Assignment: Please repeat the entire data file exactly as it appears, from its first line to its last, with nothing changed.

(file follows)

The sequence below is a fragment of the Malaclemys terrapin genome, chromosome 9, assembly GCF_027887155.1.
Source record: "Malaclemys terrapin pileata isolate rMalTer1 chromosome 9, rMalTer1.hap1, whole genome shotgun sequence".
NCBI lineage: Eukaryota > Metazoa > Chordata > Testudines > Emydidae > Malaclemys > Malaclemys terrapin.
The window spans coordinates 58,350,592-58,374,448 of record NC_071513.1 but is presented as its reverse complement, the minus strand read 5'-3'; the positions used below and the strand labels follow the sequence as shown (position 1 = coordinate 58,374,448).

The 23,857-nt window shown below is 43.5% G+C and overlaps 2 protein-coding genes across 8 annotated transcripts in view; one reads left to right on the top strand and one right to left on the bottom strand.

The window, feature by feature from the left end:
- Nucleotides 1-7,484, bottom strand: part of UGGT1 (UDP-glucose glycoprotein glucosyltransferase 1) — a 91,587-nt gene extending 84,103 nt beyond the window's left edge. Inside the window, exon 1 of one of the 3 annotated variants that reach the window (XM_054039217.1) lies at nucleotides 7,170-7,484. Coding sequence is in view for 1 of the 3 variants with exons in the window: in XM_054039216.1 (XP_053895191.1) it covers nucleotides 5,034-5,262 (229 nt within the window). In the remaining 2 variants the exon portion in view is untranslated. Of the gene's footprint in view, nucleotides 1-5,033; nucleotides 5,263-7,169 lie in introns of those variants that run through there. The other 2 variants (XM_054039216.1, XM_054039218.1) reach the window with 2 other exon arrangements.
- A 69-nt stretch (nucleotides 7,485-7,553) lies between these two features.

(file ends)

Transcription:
The sequence below is a fragment of the Malaclemys terrapin genome, chromosome 9, assembly GCF_027887155.1.
Source record: "Malaclemys terrapin pileata isolate rMalTer1 chromosome 9, rMalTer1.hap1, whole genome shotgun sequence".
NCBI lineage: Eukaryota > Metazoa > Chordata > Testudines > Emydidae > Malaclemys > Malaclemys terrapin.
The window spans coordinates 58,350,592-58,374,448 of record NC_071513.1 but is presented as its reverse complement, the minus strand read 5'-3'; the positions used below and the strand labels follow the sequence as shown (position 1 = coordinate 58,374,448).

The 23,857-nt window shown below is 43.5% G+C and overlaps 2 protein-coding genes across 8 annotated transcripts in view; one reads left to right on the top strand and one right to left on the bottom strand.

The window, feature by feature from the left end:
- Nucleotides 1-7,484, bottom strand: part of UGGT1 (UDP-glucose glycoprotein glucosyltransferase 1) — a 91,587-nt gene extending 84,103 nt beyond the window's left edge. Inside the window, exon 1 of one of the 3 annotated variants that reach the window (XM_054039217.1) lies at nucleotides 7,170-7,484. Coding sequence is in view for 1 of the 3 variants with exons in the window: in XM_054039216.1 (XP_053895191.1) it covers nucleotides 5,034-5,262 (229 nt within the window). In the remaining 2 variants the exon portion in view is untranslated. Of the gene's footprint in view, nucleotides 1-5,033; nucleotides 5,263-7,169 lie in introns of those variants that run through there. The other 2 variants (XM_054039216.1, XM_054039218.1) reach the window with 2 other exon arrangements.
- A 69-nt stretch (nucleotides 7,485-7,553) lies between these two features.